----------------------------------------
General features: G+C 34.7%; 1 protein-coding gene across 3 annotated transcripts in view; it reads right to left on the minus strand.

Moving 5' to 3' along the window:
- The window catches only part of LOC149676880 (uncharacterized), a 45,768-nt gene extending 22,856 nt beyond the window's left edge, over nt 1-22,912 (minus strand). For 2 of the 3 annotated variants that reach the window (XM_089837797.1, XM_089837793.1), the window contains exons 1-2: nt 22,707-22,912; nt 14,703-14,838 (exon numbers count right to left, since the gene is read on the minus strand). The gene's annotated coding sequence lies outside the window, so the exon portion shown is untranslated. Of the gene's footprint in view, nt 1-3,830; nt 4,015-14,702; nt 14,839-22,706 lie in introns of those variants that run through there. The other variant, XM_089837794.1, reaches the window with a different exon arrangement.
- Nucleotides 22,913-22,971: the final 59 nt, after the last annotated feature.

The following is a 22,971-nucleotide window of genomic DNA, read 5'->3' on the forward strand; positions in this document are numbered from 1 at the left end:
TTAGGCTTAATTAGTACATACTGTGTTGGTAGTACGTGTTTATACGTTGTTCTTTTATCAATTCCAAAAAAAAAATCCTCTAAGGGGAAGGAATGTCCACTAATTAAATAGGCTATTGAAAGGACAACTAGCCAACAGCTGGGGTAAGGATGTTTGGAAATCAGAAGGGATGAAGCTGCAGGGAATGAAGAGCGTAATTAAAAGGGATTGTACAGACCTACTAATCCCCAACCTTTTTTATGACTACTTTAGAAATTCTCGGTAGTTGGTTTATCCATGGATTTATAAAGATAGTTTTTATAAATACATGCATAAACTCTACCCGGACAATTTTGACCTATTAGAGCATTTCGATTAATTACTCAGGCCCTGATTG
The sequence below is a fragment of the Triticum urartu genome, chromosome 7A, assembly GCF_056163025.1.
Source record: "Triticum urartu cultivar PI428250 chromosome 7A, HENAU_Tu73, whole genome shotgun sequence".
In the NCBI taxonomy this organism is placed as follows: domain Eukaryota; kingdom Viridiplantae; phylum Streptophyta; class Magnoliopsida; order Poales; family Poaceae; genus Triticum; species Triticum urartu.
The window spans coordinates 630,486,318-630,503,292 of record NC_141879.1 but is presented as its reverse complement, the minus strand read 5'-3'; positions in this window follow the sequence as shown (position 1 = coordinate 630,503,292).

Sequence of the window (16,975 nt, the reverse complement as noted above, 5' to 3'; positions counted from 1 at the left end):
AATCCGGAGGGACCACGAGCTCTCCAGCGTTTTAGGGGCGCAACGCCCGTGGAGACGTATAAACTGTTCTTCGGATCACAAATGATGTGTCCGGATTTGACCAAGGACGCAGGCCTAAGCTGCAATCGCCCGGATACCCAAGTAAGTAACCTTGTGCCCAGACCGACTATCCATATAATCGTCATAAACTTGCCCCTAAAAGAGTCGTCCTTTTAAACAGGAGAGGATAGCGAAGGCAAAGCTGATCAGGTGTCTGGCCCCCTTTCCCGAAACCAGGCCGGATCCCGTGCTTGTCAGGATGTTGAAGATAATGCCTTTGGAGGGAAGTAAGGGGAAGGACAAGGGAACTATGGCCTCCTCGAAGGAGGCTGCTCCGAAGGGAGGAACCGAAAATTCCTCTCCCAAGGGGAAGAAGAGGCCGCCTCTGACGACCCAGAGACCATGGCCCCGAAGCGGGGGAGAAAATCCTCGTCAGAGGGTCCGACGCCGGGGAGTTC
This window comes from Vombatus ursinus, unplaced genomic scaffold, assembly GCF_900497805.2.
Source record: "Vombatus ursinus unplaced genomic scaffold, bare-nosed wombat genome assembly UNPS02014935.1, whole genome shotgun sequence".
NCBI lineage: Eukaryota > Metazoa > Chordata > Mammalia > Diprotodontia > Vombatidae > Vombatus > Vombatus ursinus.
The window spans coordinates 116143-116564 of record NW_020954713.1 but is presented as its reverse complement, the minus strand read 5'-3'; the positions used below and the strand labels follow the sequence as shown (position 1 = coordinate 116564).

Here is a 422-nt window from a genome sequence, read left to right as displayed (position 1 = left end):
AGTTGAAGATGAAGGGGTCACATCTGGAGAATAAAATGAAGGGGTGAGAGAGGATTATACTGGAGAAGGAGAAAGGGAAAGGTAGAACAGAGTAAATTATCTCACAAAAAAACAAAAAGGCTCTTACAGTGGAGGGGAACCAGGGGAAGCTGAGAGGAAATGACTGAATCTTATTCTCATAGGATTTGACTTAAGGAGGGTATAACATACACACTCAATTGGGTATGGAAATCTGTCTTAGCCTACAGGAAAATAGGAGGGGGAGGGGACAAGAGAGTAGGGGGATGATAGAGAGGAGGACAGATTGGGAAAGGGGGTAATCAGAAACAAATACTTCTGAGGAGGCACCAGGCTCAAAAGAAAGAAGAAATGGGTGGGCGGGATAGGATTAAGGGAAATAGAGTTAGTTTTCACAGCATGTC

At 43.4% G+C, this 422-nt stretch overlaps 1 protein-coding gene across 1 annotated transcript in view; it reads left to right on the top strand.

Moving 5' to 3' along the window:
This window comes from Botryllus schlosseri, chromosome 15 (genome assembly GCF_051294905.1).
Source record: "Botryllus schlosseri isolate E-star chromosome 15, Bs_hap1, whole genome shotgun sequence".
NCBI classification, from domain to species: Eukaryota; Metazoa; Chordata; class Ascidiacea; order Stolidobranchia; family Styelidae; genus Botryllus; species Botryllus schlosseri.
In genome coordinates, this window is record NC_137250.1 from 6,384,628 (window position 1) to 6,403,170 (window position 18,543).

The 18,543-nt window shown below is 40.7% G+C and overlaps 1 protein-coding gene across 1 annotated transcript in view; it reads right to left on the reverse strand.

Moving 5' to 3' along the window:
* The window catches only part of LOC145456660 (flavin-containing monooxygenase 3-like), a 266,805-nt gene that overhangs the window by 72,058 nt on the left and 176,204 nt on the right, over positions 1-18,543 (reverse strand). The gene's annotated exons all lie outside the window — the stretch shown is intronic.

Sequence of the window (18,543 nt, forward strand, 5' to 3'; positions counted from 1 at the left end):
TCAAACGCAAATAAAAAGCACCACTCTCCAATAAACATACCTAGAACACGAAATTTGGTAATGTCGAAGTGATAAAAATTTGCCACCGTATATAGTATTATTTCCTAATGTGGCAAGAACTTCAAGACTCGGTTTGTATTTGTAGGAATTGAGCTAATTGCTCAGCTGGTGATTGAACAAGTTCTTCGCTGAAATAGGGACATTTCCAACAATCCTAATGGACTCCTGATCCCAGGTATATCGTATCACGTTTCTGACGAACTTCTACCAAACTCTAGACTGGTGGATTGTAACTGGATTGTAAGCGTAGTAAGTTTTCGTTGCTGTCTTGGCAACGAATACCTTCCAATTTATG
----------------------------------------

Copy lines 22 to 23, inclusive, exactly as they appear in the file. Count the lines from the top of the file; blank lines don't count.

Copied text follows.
Source record: "Botryllus schlosseri isolate E-star chromosome 15, Bs_hap1, whole genome shotgun sequence".
NCBI classification, from domain to species: Eukaryota; Metazoa; Chordata; class Ascidiacea; order Stolidobranchia; family Styelidae; genus Botryllus; species Botryllus schlosseri.